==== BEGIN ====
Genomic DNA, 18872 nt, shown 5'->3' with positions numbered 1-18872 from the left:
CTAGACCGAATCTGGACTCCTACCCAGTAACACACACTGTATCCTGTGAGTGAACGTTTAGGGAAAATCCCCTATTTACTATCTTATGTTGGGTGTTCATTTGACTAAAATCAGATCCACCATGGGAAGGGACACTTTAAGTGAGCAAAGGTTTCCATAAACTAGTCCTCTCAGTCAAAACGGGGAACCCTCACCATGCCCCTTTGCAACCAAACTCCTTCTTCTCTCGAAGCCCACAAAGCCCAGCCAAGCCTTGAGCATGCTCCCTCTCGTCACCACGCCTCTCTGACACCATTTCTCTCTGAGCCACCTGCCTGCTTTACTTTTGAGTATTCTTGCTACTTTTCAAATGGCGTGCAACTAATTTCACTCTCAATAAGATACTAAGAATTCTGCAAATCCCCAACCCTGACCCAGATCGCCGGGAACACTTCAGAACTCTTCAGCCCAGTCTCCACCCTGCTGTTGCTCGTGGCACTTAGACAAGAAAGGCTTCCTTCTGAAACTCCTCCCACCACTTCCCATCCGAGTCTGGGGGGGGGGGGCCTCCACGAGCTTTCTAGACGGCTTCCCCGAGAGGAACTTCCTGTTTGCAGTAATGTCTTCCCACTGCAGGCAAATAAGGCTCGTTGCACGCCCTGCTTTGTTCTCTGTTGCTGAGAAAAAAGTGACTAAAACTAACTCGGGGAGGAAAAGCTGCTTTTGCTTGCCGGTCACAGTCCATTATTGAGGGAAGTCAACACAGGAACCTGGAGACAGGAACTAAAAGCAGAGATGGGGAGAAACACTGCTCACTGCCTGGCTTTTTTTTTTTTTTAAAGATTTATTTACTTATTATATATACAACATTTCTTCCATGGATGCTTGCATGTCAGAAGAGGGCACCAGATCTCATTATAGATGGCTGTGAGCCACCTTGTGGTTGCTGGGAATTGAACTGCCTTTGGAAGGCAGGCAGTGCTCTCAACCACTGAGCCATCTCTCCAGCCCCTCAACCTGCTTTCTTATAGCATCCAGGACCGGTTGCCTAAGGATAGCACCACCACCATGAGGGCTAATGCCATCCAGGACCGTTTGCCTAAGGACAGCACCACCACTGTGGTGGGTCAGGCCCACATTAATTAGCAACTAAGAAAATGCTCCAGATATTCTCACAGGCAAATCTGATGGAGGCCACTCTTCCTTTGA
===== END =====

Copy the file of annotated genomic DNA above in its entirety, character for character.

Genomic DNA, 18872 nt, shown 5'->3' with positions numbered 1-18872 from the left:
CTAGACCGAATCTGGACTCCTACCCAGTAACACACACTGTATCCTGTGAGTGAACGTTTAGGGAAAATCCCCTATTTACTATCTTATGTTGGGTGTTCATTTGACTAAAATCAGATCCACCATGGGAAGGGACACTTTAAGTGAGCAAAGGTTTCCATAAACTAGTCCTCTCAGTCAAAACGGGGAACCCTCACCATGCCCCTTTGCAACCAAACTCCTTCTTCTCTCGAAGCCCACAAAGCCCAGCCAAGCCTTGAGCATGCTCCCTCTCGTCACCACGCCTCTCTGACACCATTTCTCTCTGAGCCACCTGCCTGCTTTACTTTTGAGTATTCTTGCTACTTTTCAAATGGCGTGCAACTAATTTCACTCTCAATAAGATACTAAGAATTCTGCAAATCCCCAACCCTGACCCAGATCGCCGGGAACACTTCAGAACTCTTCAGCCCAGTCTCCACCCTGCTGTTGCTCGTGGCACTTAGACAAGAAAGGCTTCCTTCTGAAACTCCTCCCACCACTTCCCATCCGAGTCTGGGGGGGGGGGGCCTCCACGAGCTTTCTAGACGGCTTCCCCGAGAGGAACTTCCTGTTTGCAGTAATGTCTTCCCACTGCAGGCAAATAAGGCTCGTTGCACGCCCTGCTTTGTTCTCTGTTGCTGAGAAAAAAGTGACTAAAACTAACTCGGGGAGGAAAAGCTGCTTTTGCTTGCCGGTCACAGTCCATTATTGAGGGAAGTCAACACAGGAACCTGGAGACAGGAACTAAAAGCAGAGATGGGGAGAAACACTGCTCACTGCCTGGCTTTTTTTTTTTTTTAAAGATTTATTTACTTATTATATATACAACATTTCTTCCATGGATGCTTGCATGTCAGAAGAGGGCACCAGATCTCATTATAGATGGCTGTGAGCCACCTTGTGGTTGCTGGGAATTGAACTGCCTTTGGAAGGCAGGCAGTGCTCTCAACCACTGAGCCATCTCTCCAGCCCCTCAACCTGCTTTCTTATAGCATCCAGGACCGGTTGCCTAAGGATAGCACCACCACCATGAGGGCTAATGCCATCCAGGACCGTTTGCCTAAGGACAGCACCACCACTGTGGTGGGTCAGGCCCACATTAATTAGCAACTAAGAAAATGCTCCAGATATTCTCACAGGCAAATCTGATGGAGGCCACTCTTCCTTTGA